So we also visited a Mosque – the mezquita del Cristo de la Luz. The outside was very pretty with some nice gardens but inside it was nothing special – it is tiny, with an apse added to one side which takes away from the effect of the Moorish columns and vaults.
Moorish Spain was amazing in that it was incredibly tolerant of different religions. Indeed, many of the Jewish people in Spain were really pleased with the Moorish conquest as they no longer suffered persecution from the Christians. Toledo was known as the “city of three cultures” due to the coexistence of Jews, Muslims and Christians within the city.
One of the main tourist attractions in the city is the Synagogue of El Transito, which also has a Sephardic museum in it. I’d never been to a synagogue before. This one was really interesting and incredibly beautiful – it actually reminded me a bit of parts of the Alhambra in Granada. And I was very interested in the women’s gallery – as women weren’t allowed to worship with men but were able to watch them from above. Why are all religions so awful towards women?!
It’s not currently a synagogue in use, however. After the overthrow of the Moors, Catholic Spain became increasingly anti-semitic and anti-islam, seeing the Jews especially as a “fifth column” within Spain. They were expelled from Spain a couple of months after the fall of Granada, in 1492. The synagogue was eventually converted into a church, and then into the museum that it is today.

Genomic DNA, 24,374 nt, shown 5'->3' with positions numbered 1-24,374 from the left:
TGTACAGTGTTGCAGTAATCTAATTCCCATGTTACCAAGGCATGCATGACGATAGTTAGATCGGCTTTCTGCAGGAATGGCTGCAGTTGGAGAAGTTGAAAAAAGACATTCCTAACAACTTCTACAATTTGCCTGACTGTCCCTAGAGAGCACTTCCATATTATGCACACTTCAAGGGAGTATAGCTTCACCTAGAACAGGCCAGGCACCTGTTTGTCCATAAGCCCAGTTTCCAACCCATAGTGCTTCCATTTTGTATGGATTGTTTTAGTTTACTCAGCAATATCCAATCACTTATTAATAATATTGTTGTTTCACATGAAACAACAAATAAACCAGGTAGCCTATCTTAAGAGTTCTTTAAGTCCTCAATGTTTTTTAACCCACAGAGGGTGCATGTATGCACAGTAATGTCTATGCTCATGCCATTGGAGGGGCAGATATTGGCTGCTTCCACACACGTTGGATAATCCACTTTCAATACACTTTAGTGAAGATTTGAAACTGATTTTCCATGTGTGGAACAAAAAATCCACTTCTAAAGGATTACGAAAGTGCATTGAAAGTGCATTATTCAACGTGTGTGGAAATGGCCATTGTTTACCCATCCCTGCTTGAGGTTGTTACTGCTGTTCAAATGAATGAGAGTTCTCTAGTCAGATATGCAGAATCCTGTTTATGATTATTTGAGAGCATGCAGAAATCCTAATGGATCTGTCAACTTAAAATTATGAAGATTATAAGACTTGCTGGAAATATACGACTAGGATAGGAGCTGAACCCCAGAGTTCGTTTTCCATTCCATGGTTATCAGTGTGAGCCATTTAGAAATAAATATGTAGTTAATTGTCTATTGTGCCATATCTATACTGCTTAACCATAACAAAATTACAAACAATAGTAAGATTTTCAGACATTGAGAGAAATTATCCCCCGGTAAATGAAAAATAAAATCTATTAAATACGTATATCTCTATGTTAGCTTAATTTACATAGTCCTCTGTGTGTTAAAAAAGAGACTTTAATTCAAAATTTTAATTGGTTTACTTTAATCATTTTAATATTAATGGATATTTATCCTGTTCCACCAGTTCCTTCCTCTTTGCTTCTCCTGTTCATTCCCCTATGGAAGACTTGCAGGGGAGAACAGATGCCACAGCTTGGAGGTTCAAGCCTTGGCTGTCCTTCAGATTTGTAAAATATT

Back to Christianity – Toledo Cathedral is absolutely incredible. We went into it about half an hour before close which I think was the best time as it was almost empty. It wouldn’t be the same with hundreds of people in tour groups wandering around. It’s quiet and cool, peaceful and beautiful. It’s a gothic-style cathedral with some beautiful art in one of the chapels.
Talking of art – Philip II eventually moved the court of Spain from Toledo to Madrid, meaning that the city lost its economic importance – but art gained from this! One of the city’s most famous artists is El Greco and a house in the Jewish area of town has been converted into a museum, meant to be a representation of the house El Greco lived in in the city. Lots of great art and a beautiful building.